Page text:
According to another feature of the invention, the radio transmitter unit is connected directly to the telecommunication apparatus 12′, i.e. to the PBX. It can also be advantageous to incorporate the radio receiver 48 directly into the IAD 28′, i.e. to integrate these two units. The access unit, where desired, can also be integrated into the respective terminal devices.
Advantageously the telecommunication apparatus and the terminal devices together form a system which communicates with a private signaling protocol.
The subscriber group derived by a particular connecting device (IAD) can be mobile in the manner described since there need be no fixed DSL connection with the connecting device and a radio link is provided therewith. This has been found to be especially important in a service provider scenario.
Where the invention is used by the employer to service a number of employees, it will be apparent that it will also operate for employee groups which can be located at a common site or by employees located anywhere within the radio signal range with the same convenience as conventional office telephony.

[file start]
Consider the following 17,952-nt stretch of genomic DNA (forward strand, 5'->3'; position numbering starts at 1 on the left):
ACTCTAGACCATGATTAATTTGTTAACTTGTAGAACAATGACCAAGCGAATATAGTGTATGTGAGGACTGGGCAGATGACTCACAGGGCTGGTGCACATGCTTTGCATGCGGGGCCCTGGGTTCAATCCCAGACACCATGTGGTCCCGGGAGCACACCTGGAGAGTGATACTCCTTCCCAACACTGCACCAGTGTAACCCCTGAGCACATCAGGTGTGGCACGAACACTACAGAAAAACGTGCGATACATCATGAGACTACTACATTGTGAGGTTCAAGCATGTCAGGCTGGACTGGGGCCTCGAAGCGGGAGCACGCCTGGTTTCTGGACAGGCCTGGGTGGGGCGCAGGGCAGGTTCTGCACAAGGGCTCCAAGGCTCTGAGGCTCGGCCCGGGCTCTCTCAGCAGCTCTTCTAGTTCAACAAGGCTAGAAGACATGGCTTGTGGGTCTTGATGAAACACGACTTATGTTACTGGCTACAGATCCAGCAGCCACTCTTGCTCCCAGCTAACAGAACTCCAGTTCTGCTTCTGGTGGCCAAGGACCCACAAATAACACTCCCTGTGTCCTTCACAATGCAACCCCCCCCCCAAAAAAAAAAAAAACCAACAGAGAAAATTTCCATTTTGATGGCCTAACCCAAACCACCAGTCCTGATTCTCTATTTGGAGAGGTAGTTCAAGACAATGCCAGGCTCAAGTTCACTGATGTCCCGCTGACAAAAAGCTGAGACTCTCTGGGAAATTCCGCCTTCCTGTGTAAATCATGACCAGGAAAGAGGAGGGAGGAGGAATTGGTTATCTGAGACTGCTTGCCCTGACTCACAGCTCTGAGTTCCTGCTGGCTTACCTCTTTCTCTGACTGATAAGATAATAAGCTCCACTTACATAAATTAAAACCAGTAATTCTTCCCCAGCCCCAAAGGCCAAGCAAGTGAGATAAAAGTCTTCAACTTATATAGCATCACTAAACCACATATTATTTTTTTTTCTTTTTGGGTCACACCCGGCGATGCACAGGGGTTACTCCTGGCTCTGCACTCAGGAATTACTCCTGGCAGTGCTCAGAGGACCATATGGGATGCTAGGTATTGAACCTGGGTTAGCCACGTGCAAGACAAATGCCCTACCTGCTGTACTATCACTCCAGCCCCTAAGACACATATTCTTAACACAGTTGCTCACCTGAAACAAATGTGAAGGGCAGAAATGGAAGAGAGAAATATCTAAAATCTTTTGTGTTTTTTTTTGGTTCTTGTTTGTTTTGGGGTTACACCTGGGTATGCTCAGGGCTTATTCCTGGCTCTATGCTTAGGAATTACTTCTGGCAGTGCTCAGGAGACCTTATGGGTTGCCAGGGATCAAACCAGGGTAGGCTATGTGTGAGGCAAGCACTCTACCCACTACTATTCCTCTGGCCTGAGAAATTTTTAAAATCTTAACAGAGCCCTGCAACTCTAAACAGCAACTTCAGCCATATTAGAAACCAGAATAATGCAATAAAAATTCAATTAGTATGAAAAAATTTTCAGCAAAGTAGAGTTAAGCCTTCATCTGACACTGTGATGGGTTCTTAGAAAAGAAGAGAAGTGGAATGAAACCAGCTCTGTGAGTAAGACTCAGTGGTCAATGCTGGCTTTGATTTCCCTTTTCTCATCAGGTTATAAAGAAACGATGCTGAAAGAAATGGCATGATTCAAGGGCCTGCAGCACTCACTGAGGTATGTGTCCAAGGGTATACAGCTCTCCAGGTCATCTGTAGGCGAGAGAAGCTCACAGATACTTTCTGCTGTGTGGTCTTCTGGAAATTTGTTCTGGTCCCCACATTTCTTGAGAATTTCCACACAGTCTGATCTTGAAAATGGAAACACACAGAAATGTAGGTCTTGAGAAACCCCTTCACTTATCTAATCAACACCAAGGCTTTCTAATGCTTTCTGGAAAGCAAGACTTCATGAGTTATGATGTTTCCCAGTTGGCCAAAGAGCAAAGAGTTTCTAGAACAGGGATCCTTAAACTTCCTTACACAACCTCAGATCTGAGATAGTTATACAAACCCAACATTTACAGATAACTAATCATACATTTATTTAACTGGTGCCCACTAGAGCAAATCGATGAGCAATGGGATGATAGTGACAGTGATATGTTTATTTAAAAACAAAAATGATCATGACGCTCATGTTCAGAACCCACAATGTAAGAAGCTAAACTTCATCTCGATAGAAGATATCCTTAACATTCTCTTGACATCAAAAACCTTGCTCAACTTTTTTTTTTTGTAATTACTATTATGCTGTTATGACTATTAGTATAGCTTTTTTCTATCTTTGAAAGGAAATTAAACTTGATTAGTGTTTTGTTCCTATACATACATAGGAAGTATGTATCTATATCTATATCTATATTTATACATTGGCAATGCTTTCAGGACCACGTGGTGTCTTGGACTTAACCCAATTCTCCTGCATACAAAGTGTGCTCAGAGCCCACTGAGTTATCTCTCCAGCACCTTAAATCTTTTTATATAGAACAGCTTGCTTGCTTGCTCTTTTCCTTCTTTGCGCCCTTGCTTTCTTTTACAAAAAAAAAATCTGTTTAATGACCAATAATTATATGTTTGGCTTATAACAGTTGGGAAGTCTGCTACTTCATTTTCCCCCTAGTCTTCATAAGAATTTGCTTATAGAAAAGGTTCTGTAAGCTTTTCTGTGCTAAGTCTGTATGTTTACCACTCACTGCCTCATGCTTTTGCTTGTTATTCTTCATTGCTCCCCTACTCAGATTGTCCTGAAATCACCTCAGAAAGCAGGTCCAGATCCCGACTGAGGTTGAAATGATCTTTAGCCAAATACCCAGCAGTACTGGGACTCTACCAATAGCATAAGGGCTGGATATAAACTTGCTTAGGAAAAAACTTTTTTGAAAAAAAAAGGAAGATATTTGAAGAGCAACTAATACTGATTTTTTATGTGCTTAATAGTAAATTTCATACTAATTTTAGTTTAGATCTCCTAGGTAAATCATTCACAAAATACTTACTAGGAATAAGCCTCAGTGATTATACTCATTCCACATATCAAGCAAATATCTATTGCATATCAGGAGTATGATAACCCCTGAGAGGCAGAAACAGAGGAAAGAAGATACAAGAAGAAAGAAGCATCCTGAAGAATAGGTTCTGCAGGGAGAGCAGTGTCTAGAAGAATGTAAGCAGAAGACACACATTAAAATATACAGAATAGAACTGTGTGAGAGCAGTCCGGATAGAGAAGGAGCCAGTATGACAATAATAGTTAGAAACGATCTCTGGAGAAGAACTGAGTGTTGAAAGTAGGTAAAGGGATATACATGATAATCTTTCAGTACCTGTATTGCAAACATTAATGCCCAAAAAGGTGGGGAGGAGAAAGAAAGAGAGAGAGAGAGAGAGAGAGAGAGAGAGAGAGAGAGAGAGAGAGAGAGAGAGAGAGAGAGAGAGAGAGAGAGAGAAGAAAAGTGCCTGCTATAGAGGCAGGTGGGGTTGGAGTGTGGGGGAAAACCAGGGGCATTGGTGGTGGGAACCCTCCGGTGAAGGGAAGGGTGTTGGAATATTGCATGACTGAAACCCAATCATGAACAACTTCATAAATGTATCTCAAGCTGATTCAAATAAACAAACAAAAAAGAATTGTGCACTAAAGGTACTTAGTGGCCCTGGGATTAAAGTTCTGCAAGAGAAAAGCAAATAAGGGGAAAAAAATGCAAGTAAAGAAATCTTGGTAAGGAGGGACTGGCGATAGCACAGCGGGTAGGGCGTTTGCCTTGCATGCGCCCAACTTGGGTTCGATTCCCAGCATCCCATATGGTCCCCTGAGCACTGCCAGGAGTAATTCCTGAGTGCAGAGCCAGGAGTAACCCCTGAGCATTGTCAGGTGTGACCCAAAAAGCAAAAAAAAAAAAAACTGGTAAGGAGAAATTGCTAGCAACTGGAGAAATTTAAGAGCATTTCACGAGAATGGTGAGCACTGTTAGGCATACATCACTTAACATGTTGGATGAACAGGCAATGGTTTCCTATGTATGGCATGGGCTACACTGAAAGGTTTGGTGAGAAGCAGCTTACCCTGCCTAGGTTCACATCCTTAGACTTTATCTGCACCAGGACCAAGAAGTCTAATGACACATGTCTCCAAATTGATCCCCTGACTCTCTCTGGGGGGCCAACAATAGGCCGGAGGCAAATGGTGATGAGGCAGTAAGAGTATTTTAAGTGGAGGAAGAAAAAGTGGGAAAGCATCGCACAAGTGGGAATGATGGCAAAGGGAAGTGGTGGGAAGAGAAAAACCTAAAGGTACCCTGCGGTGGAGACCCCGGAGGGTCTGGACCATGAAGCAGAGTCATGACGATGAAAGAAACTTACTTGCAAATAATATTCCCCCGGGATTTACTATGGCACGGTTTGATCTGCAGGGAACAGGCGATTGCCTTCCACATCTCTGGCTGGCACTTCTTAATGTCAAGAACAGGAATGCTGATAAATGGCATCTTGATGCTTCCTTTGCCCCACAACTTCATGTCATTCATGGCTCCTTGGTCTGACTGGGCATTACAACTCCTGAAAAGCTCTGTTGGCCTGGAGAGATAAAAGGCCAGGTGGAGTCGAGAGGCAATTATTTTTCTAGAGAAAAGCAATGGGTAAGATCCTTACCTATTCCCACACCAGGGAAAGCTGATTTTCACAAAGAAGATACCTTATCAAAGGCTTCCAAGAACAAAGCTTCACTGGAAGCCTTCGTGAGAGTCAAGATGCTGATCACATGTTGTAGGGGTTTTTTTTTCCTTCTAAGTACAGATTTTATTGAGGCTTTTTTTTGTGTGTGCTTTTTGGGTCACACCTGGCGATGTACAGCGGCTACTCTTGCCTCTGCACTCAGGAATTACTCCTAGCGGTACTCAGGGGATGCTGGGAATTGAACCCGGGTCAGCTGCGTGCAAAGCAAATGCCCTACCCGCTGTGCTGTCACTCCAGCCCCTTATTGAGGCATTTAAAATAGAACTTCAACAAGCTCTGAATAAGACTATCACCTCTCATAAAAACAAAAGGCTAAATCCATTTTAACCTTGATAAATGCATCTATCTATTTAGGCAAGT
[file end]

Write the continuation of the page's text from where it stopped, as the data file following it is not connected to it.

The user can utilize the usual and available equipment (telephone, telefax, PC . . . ) without changing the approach or utilization techniques. All of the features of the telecommunication apparatus can be used as formerly. The user can independently of his or her location always use the same calling numbers that he otherwise would have selected, including internal call numbers (short numbers) hitherto used to reach colleagues at other locations. Other people can reach each person always using the same call numbers which may have been used previously for that purpose. The caller need select only his internal call number while callers within the firm may omit exchange access numbers.